OTTAWA -- Good morning. Here is the latest news on COVID-19 and its impact on Ottawa.

Fast Facts:

  • Ottawa Public Health reported one new case of COVID-19 on Sunday.
  • Some experts say separate lines for vaccinated and unvaccinated travellers will make travelling easier and safer.
  • There was a slight increase in Ontario-wide COVID-19 cases and the positivity rate on Sunday.

COVID-19 by the numbers in Ottawa (Ottawa Public Health data):

  • New COVID-19 cases: One new case on Sunday
  • Total COVID-19 cases: 27,775
  • COVID-19 cases per 100,000 (previous seven days): 3.9
  • Positivity rate in Ottawa: 0.5 per cent (seven day average)
  • Reproduction Number: 1.21 (seven day average)


Who should get a test?

Ottawa Public Health says you can get a COVID-19 test at an assessment centre, care clinic, or community testing site if any of the following apply to you:

  • You are showing COVID-19 symptoms;
  • You have been exposed to a confirmed case of the virus, as informed by Ottawa Public Health or exposure notification through the COVID Alert app;
  • You are a resident or work in a setting that has a COVID-19 outbreak, as identified and informed by Ottawa Public Health;
  • You are a resident, a worker or a visitor to long-term care, retirement homes, homeless shelters or other congregate settings (for example: group homes, community supported living, disability-specific communities or congregate settings, short-term rehab, hospices and other shelters);
  • You are a person who identifies as First Nations, Inuit or Métis;
  • You are a person travelling to work in a remote First Nations, Inuit or Métis community;
  • You received a preliminary positive result through rapid testing;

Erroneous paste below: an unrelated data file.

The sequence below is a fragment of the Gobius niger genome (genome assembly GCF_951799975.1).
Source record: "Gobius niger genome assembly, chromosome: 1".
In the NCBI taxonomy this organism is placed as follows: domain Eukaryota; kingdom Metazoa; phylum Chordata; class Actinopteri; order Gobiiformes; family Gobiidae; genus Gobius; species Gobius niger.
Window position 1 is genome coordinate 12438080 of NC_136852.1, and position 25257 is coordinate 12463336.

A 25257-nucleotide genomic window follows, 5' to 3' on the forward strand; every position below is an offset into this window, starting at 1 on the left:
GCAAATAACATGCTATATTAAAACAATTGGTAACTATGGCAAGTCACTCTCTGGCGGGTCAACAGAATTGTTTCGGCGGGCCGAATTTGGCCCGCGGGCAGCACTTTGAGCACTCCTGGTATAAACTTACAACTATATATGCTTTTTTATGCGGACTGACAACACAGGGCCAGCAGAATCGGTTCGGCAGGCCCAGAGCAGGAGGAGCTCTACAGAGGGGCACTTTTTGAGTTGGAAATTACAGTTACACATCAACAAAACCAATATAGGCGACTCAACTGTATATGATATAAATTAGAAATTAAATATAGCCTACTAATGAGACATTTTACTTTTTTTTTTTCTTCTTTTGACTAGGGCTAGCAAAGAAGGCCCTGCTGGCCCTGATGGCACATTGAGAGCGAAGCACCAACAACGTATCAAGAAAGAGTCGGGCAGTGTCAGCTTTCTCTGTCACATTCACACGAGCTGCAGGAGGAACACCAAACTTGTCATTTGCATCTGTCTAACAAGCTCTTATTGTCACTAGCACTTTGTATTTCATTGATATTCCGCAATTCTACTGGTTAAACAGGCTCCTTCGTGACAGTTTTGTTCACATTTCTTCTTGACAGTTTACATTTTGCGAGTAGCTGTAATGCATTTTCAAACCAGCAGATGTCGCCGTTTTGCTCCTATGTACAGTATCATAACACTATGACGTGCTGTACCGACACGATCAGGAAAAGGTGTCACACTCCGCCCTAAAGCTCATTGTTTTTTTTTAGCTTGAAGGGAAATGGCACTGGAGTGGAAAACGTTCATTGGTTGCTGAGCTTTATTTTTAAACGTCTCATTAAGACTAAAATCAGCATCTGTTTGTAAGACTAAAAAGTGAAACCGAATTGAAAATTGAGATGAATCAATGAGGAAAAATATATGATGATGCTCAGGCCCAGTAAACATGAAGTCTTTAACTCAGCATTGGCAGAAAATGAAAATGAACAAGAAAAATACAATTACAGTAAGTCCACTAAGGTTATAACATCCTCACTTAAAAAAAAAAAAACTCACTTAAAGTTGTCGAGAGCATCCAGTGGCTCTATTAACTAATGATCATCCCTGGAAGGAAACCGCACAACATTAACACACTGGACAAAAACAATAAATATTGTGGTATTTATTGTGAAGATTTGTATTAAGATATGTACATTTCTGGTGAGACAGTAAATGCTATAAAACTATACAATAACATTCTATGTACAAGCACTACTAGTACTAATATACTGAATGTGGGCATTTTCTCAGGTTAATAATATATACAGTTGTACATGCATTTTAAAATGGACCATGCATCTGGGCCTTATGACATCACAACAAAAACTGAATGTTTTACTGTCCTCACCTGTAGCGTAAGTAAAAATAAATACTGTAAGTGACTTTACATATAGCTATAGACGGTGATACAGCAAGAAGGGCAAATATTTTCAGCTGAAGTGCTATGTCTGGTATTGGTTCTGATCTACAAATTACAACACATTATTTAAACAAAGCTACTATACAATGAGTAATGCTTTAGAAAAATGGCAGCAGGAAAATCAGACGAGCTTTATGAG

• You require testing 72 hours before a scheduled (non-urgent or emergent) surgery (as recommended by your health care provider);
  • You are a patient and/or their 1 accompanying escort tra­velling out of country for medical treatment;
  • You are an international student that has passed their 14-day quarantine period;
  • You are a farm worker;
  • You are an educator who cannot access pharmacy-testing; or
  • You are in a targeted testing group as outlined in guidance from the Chief Medical Officer of Health.

Where to get tested for COVID-19 in Ottawa:

There are several sites for COVID-19 testing in Ottawa. To book an appointment, visit

  • The Brewer Ottawa Hospital/CHEO Assessment Centre: Open Monday to Friday 10 a.m. to 5:30 p.m. Saturday and Sunday 8:30 a.m. to 3:30 p.m.
  • COVID-19 Drive-Thru Assessment Centre at 300 Coventry Road: Open seven days a week from 10 a.m. to 2 p.m.
  • The Moodie Care and Testing Centre: Open Monday to Friday from 8 a.m. to 3:30 p.m. 
  • The Ray Friel Care and Testing Centre: Open Monday to Friday from 8 a.m. to 3 p.m.
  • North Grenville COVID-19 Assessment Centre (Kemptville) – 15 Campus Drive: Open Monday to Friday 9 a.m. to 5 p.m. Sunday from 9 a.m. to 1 p.m.
  • Centretown Community Health Centre: Open Monday, Tuesday, Wednesday, Friday from 9 a.m. to 4 p.m.
  • Sandy Hill Community Health Centre: Open Monday to Friday from 9 a.m. to 3 pm.